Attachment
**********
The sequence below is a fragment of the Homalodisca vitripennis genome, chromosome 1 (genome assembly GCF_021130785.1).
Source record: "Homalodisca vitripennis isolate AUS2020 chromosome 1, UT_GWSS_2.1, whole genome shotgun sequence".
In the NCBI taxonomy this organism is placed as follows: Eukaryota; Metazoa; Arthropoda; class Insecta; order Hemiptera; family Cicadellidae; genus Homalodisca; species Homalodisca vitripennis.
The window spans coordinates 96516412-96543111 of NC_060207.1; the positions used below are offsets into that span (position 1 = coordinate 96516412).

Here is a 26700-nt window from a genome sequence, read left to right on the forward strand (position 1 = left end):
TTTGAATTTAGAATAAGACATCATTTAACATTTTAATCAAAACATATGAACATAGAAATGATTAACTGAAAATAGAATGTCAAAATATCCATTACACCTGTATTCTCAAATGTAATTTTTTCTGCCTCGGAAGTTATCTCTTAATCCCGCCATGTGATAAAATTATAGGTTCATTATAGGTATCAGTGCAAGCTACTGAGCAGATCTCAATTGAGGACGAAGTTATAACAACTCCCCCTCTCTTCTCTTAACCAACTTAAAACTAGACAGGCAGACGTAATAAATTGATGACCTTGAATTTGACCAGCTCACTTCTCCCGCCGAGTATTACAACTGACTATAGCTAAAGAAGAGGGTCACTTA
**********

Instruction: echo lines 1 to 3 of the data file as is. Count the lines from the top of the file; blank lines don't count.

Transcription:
The sequence below is a fragment of the Homalodisca vitripennis genome, chromosome 1 (genome assembly GCF_021130785.1).
Source record: "Homalodisca vitripennis isolate AUS2020 chromosome 1, UT_GWSS_2.1, whole genome shotgun sequence".
In the NCBI taxonomy this organism is placed as follows: Eukaryota; Metazoa; Arthropoda; class Insecta; order Hemiptera; family Cicadellidae; genus Homalodisca; species Homalodisca vitripennis.